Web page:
To Blobel (2002), in order to maintain an efficient and high-quality care of patients, the status and processes related to patient’s health, either directly and indirectly, must be provided and managed. Such information, he says, would include medical observation, ward procedures, laboratory results, medical controlling, account management and billing, materials and pharmacy, and the like. As explained by Blobel (2002), inter-organizational virtual electronic healthcare records, in fact, can be built when health information systems within establishments converge to electronic patient record systems. EHRs require that much, he says, but they enable healthcare establishments to build a basis for any communication and cooperation within and between themselves (Ibid).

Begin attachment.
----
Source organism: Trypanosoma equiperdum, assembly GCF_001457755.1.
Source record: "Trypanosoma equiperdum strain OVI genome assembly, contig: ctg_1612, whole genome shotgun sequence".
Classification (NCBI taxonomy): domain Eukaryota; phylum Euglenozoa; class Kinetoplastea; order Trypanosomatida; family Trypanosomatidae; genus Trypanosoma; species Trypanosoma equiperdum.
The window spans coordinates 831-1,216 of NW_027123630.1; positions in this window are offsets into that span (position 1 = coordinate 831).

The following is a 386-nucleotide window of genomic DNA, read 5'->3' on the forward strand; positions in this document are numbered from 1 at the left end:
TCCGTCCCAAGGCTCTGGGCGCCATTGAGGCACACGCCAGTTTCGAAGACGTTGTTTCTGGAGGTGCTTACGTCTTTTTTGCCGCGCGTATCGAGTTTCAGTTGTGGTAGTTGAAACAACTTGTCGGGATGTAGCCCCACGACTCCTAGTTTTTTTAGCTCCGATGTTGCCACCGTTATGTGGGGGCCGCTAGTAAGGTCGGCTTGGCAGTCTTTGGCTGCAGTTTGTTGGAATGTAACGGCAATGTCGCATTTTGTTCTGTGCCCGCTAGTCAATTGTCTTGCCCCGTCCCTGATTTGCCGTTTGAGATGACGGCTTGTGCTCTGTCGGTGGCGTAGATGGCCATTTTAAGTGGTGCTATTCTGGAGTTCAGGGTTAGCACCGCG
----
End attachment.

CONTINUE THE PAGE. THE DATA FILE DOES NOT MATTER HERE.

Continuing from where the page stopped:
Lander and Daniel (n.d.).defines a virtual electronic health record (EHR) as a collection of individual records that reside in a variety of information systems and locations and on multiple types of media. It contains information from many health-related encounters and will collectively reflect the current health status and lifetime medical history of an individual.
There are many benefits that most healthcare professionals agree would ensue if the industry could finally implement a universal EHR. (Smith & Newell, n.d.). A lot of clinical and administrative benefits would be recognized then. As discussed by Smith & Newell (n.d.), there would be immediate and universal access to the patient record, easier and quicker navigation through records, no lost charts, and clinical data that is formatted to be easy to read and analyze. Further, there would be reduction of paperwork, documentation errors, and filing activities. Considered would be coding efficiency and efficacy, alerts for medication errors, drug interactions, and patient allergies, including the ability to electronically transmit information to other providers.